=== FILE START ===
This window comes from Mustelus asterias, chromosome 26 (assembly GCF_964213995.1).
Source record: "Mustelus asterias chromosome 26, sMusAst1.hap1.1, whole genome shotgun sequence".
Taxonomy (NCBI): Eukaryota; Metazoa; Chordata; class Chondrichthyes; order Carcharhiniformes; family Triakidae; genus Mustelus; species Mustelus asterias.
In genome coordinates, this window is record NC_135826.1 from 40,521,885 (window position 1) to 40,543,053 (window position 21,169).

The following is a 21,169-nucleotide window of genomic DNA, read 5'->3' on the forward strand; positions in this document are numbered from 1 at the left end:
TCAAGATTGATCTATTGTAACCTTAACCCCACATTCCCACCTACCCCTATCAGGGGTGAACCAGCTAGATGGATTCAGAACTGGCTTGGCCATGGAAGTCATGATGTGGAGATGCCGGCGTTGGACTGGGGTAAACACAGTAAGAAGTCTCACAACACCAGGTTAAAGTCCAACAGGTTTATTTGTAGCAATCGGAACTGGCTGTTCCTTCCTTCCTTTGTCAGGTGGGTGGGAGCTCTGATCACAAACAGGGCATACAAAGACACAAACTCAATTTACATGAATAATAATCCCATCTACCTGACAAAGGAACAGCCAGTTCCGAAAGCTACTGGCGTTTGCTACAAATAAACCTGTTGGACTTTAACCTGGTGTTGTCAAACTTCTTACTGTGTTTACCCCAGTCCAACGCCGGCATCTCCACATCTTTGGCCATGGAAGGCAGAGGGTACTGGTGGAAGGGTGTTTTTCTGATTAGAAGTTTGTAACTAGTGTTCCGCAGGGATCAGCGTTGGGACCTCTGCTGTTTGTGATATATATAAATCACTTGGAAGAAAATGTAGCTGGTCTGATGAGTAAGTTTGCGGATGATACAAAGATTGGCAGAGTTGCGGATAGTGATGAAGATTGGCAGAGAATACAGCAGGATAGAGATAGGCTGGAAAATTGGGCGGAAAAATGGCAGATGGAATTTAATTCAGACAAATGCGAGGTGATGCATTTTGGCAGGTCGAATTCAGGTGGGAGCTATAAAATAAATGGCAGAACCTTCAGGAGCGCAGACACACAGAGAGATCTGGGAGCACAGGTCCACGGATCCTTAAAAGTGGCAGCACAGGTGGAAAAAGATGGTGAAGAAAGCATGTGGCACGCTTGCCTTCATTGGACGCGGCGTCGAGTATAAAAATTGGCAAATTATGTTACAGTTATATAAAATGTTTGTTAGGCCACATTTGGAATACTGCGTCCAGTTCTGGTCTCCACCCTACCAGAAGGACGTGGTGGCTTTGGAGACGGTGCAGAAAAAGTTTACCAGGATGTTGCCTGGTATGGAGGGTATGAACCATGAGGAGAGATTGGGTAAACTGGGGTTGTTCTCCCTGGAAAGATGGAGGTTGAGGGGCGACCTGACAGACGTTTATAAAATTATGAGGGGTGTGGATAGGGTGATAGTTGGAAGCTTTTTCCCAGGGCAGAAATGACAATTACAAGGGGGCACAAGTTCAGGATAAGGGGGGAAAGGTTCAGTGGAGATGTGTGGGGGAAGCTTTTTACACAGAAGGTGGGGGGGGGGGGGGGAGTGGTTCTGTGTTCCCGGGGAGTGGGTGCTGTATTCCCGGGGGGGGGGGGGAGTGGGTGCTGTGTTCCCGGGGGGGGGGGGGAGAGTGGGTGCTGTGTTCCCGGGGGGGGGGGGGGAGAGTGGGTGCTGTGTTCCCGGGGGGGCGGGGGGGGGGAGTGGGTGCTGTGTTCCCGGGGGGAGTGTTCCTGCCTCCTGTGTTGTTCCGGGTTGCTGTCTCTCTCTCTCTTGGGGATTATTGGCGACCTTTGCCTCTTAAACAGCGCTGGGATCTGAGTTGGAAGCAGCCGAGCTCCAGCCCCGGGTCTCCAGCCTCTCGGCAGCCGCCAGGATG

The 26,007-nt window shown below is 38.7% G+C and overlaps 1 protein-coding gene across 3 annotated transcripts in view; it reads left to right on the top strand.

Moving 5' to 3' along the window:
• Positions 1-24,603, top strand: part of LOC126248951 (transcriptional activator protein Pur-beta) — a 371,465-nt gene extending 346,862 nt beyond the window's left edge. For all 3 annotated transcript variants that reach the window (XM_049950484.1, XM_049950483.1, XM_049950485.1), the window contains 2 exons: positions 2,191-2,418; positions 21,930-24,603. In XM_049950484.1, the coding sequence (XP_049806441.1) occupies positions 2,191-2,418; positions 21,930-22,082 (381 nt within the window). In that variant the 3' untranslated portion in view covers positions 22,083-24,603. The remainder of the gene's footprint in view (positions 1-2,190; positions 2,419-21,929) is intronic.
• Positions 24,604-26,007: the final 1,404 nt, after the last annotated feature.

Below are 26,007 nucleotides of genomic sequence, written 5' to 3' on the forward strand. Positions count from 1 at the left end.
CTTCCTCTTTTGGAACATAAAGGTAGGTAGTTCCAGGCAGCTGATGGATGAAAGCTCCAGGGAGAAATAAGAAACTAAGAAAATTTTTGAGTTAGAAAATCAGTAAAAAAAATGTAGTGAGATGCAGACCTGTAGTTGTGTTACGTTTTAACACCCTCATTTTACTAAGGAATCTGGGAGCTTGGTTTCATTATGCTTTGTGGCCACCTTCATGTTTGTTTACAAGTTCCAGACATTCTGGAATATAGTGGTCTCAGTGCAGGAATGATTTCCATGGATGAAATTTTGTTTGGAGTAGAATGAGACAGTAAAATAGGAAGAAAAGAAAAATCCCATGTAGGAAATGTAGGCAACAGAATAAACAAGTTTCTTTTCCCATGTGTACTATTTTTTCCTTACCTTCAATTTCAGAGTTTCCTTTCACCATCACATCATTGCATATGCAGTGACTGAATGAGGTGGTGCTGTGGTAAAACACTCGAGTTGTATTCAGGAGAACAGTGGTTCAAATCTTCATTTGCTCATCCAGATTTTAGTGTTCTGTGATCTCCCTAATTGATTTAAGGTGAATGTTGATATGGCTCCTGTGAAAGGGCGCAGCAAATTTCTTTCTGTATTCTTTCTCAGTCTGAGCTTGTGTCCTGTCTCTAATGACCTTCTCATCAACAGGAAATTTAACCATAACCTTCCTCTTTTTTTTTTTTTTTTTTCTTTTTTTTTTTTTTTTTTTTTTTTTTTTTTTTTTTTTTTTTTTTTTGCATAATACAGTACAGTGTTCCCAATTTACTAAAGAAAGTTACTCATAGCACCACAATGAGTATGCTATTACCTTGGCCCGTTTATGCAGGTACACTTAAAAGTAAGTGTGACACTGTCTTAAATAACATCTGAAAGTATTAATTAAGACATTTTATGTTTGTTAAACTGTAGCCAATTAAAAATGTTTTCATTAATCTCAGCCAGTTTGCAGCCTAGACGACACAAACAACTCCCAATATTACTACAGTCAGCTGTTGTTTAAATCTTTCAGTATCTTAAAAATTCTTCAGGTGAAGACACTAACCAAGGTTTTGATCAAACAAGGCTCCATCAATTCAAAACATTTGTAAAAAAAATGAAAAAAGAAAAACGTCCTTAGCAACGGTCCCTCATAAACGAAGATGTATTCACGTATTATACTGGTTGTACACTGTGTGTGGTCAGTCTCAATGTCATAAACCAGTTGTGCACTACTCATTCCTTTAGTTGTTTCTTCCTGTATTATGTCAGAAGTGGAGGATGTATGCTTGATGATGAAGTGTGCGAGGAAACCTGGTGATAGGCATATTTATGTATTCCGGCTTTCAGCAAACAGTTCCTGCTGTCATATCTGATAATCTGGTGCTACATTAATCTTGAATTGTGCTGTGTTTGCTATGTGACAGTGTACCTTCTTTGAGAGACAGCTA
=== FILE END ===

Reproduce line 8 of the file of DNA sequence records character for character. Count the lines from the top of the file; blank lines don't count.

Moving 5' to 3' along the window: